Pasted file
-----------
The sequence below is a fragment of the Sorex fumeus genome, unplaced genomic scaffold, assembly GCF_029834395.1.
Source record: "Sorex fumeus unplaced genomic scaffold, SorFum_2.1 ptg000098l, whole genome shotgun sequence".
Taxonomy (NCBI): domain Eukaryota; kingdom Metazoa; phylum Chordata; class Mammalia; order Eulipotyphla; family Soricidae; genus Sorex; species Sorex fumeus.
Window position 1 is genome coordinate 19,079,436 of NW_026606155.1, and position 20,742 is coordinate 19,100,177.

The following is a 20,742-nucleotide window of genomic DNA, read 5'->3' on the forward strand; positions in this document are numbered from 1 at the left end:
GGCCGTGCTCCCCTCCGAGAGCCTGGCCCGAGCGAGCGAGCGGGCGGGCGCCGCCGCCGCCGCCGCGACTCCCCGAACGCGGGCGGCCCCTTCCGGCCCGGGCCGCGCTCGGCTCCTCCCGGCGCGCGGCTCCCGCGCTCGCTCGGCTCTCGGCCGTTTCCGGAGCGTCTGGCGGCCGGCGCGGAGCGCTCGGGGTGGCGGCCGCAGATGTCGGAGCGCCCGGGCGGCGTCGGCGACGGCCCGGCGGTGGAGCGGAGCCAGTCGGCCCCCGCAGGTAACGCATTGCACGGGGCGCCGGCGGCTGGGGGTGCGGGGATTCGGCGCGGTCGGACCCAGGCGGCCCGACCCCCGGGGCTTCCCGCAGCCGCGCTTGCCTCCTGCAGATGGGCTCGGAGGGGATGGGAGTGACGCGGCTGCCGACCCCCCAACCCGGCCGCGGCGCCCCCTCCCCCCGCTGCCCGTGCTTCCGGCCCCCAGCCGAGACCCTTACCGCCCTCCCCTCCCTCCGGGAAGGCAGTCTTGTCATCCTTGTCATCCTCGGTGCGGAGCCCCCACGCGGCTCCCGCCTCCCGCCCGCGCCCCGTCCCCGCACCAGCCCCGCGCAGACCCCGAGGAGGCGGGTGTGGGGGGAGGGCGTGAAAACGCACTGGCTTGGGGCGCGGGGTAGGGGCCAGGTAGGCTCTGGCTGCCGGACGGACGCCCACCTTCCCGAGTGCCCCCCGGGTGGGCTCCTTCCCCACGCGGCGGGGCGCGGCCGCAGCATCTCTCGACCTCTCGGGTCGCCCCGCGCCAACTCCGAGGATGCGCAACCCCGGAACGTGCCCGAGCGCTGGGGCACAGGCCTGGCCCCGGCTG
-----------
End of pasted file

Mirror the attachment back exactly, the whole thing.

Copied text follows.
The sequence below is a fragment of the Sorex fumeus genome, unplaced genomic scaffold, assembly GCF_029834395.1.
Source record: "Sorex fumeus unplaced genomic scaffold, SorFum_2.1 ptg000098l, whole genome shotgun sequence".
Taxonomy (NCBI): domain Eukaryota; kingdom Metazoa; phylum Chordata; class Mammalia; order Eulipotyphla; family Soricidae; genus Sorex; species Sorex fumeus.
Window position 1 is genome coordinate 19,079,436 of NW_026606155.1, and position 20,742 is coordinate 19,100,177.

The following is a 20,742-nucleotide window of genomic DNA, read 5'->3' on the forward strand; positions in this document are numbered from 1 at the left end:
GGCCGTGCTCCCCTCCGAGAGCCTGGCCCGAGCGAGCGAGCGGGCGGGCGCCGCCGCCGCCGCCGCGACTCCCCGAACGCGGGCGGCCCCTTCCGGCCCGGGCCGCGCTCGGCTCCTCCCGGCGCGCGGCTCCCGCGCTCGCTCGGCTCTCGGCCGTTTCCGGAGCGTCTGGCGGCCGGCGCGGAGCGCTCGGGGTGGCGGCCGCAGATGTCGGAGCGCCCGGGCGGCGTCGGCGACGGCCCGGCGGTGGAGCGGAGCCAGTCGGCCCCCGCAGGTAACGCATTGCACGGGGCGCCGGCGGCTGGGGGTGCGGGGATTCGGCGCGGTCGGACCCAGGCGGCCCGACCCCCGGGGCTTCCCGCAGCCGCGCTTGCCTCCTGCAGATGGGCTCGGAGGGGATGGGAGTGACGCGGCTGCCGACCCCCCAACCCGGCCGCGGCGCCCCCTCCCCCCGCTGCCCGTGCTTCCGGCCCCCAGCCGAGACCCTTACCGCCCTCCCCTCCCTCCGGGAAGGCAGTCTTGTCATCCTTGTCATCCTCGGTGCGGAGCCCCCACGCGGCTCCCGCCTCCCGCCCGCGCCCCGTCCCCGCACCAGCCCCGCGCAGACCCCGAGGAGGCGGGTGTGGGGGGAGGGCGTGAAAACGCACTGGCTTGGGGCGCGGGGTAGGGGCCAGGTAGGCTCTGGCTGCCGGACGGACGCCCACCTTCCCGAGTGCCCCCCGGGTGGGCTCCTTCCCCACGCGGCGGGGCGCGGCCGCAGCATCTCTCGACCTCTCGGGTCGCCCCGCGCCAACTCCGAGGATGCGCAACCCCGGAACGTGCCCGAGCGCTGGGGCACAGGCCTGGCCCCGGCTG